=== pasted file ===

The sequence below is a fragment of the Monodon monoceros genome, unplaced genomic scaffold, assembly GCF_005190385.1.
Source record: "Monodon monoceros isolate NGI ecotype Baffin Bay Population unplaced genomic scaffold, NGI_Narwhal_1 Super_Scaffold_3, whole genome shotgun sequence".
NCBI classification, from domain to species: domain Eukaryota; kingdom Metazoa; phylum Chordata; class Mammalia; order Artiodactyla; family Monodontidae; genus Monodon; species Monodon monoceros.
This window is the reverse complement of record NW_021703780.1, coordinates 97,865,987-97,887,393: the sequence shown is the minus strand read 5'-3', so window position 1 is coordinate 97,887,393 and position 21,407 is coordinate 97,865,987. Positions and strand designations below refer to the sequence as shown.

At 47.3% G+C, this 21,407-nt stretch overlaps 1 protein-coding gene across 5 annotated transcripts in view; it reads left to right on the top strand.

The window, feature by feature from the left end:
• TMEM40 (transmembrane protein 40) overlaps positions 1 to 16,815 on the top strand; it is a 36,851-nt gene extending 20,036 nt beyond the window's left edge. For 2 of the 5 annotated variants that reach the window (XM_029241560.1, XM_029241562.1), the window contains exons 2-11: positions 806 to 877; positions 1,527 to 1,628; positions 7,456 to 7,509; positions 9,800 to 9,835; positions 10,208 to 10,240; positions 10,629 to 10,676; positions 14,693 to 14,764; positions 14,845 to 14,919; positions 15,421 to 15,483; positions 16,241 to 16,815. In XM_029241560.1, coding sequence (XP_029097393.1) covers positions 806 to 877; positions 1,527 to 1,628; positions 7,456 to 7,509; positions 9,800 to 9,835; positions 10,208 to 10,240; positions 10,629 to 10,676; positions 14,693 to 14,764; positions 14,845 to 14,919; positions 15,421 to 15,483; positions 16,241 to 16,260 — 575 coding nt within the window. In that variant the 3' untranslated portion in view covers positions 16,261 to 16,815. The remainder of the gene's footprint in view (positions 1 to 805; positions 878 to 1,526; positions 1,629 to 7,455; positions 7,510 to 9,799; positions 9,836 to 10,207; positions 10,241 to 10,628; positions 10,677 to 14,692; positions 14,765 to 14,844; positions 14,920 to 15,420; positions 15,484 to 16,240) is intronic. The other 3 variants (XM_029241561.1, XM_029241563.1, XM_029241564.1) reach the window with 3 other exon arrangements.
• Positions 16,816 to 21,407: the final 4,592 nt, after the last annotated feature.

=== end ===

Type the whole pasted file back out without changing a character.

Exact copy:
The sequence below is a fragment of the Monodon monoceros genome, unplaced genomic scaffold, assembly GCF_005190385.1.
Source record: "Monodon monoceros isolate NGI ecotype Baffin Bay Population unplaced genomic scaffold, NGI_Narwhal_1 Super_Scaffold_3, whole genome shotgun sequence".
NCBI classification, from domain to species: domain Eukaryota; kingdom Metazoa; phylum Chordata; class Mammalia; order Artiodactyla; family Monodontidae; genus Monodon; species Monodon monoceros.
This window is the reverse complement of record NW_021703780.1, coordinates 97,865,987-97,887,393: the sequence shown is the minus strand read 5'-3', so window position 1 is coordinate 97,887,393 and position 21,407 is coordinate 97,865,987. Positions and strand designations below refer to the sequence as shown.

At 47.3% G+C, this 21,407-nt stretch overlaps 1 protein-coding gene across 5 annotated transcripts in view; it reads left to right on the top strand.

The window, feature by feature from the left end:
• TMEM40 (transmembrane protein 40) overlaps positions 1 to 16,815 on the top strand; it is a 36,851-nt gene extending 20,036 nt beyond the window's left edge. For 2 of the 5 annotated variants that reach the window (XM_029241560.1, XM_029241562.1), the window contains exons 2-11: positions 806 to 877; positions 1,527 to 1,628; positions 7,456 to 7,509; positions 9,800 to 9,835; positions 10,208 to 10,240; positions 10,629 to 10,676; positions 14,693 to 14,764; positions 14,845 to 14,919; positions 15,421 to 15,483; positions 16,241 to 16,815. In XM_029241560.1, coding sequence (XP_029097393.1) covers positions 806 to 877; positions 1,527 to 1,628; positions 7,456 to 7,509; positions 9,800 to 9,835; positions 10,208 to 10,240; positions 10,629 to 10,676; positions 14,693 to 14,764; positions 14,845 to 14,919; positions 15,421 to 15,483; positions 16,241 to 16,260 — 575 coding nt within the window. In that variant the 3' untranslated portion in view covers positions 16,261 to 16,815. The remainder of the gene's footprint in view (positions 1 to 805; positions 878 to 1,526; positions 1,629 to 7,455; positions 7,510 to 9,799; positions 9,836 to 10,207; positions 10,241 to 10,628; positions 10,677 to 14,692; positions 14,765 to 14,844; positions 14,920 to 15,420; positions 15,484 to 16,240) is intronic. The other 3 variants (XM_029241561.1, XM_029241563.1, XM_029241564.1) reach the window with 3 other exon arrangements.
• Positions 16,816 to 21,407: the final 4,592 nt, after the last annotated feature.